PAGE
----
Emerson, Ralph Waldo (1803-1882): Ralph Waldo Emerson was an influential writer/minister who promoted Transcendentalist thought, which emphasized experiencing God through lived experience and intuition. For more information on Ralph Waldo Emerson, click here.

Encyclical: A statement or document on an important issue written by the pope or bishops to fellow Catholics. These statements often pertain to controversial social issues, like poverty (Rerum Novarum, 1891), human rights (Pacem in Terris, 1963), contraception (Humanae Vitae, 1968), as well as abortion, birth control, euthanasia, and capital punishment (Evangelium Vitae, 1995) (Prothero 2008: 219).

End-Times: The belief that the world is coming to an end and God's kingdom will be established. See Apocalypse.

Enlightenment: The experience of knowing the cause of suffering in the Buddhist tradition. Siddhartha Gautama, the Buddha, is said to have experienced enlightenment under the Bodhi tree (ca 530 BCE) (Smith and Green 1995: 338).

Eschatology: A broad theology concerning the End-Times, and processes of salvation. The term was first used in the nineteenth century with the advent of critical biblical studies. Topics in eschatology include Armageddon, millennialism, the Second Coming, and the Messiah (Smith and Green 1995: 342).

Eucharist: The Christian ritual that focuses on the life, burial, and resurrection of Jesus Christ. The term has existed since the second century CE and comes from a thanksgiving prayer that acts as an important element of the rite. It also is known as the Divine Liturgy, Holy Communion, Lord's Supper, or Mass (Smith and Green 1995: 345).

European Free Church Family: Churches that left established and state churches in Europe over the belief that congregational activity and membership should be voluntary and free of state control. Examples of these churches include the Society of Friends (Quakers) and the Evangelical Covenant Church, which is the result of a schism from the Church of Sweden in the 19th century (Melton 2009: 433).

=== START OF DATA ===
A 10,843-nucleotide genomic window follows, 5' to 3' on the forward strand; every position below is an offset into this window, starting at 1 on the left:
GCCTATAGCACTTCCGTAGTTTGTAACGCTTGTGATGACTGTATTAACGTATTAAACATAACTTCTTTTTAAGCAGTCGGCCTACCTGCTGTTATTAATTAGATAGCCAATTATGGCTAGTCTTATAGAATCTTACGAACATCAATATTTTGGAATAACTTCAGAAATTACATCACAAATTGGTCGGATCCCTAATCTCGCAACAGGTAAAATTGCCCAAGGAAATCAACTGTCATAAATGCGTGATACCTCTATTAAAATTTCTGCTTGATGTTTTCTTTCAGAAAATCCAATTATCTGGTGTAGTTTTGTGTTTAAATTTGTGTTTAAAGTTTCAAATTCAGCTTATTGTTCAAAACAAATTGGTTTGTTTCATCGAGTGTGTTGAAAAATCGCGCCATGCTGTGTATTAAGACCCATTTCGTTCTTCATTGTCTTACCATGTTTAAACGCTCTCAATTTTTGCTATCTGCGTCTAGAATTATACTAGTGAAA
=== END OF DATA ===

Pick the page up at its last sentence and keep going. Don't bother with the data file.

Evangelical Protestantism: A movement in Protestantism emphasizing one's personal relationship with Christ, the inspiration of the Bible, and the importance of sharing one's faith with non-believers. Evangelical Protestantism is usually seen as more theologically and socially conservative than Mainline Protestantism, although there is obviously variation between denominations, congregations, and individuals within the "evangelical" category (Reid et al. 1990: 413).

Evangelism: The Christian practice of sharing the gospel of Christ with non-believers. This term comes from the New Testament Greek word "euangelizomai," which means "to proclaim the good news" (Reid et al. 1990: 416).

Evangelist: One who engages in evangelism. See evangelism.

Excommunication: The banishment of an individual from a religious community. This practice exists in some Jewish and Christian communities (Smith and Green 1995: 351).

Exorcism: The process of driving out demons/evil spirits from human beings. The practice dates back thousands of years prior to the Common Era and across various societies. Physical and mental illnesses were indistinguishable from one another, as diseases and mental instability represented the presence of unappeased spirits according to pre-modern civilizations. Priests served the role of “physicians” and attempted to drive out evil spirits causing the diseases through incantations and healing rituals (Koenig, King and Carson 2012). Exorcisms began to decrease with the advent of modern medicine and better understanding of the origins of diseases/illnesses.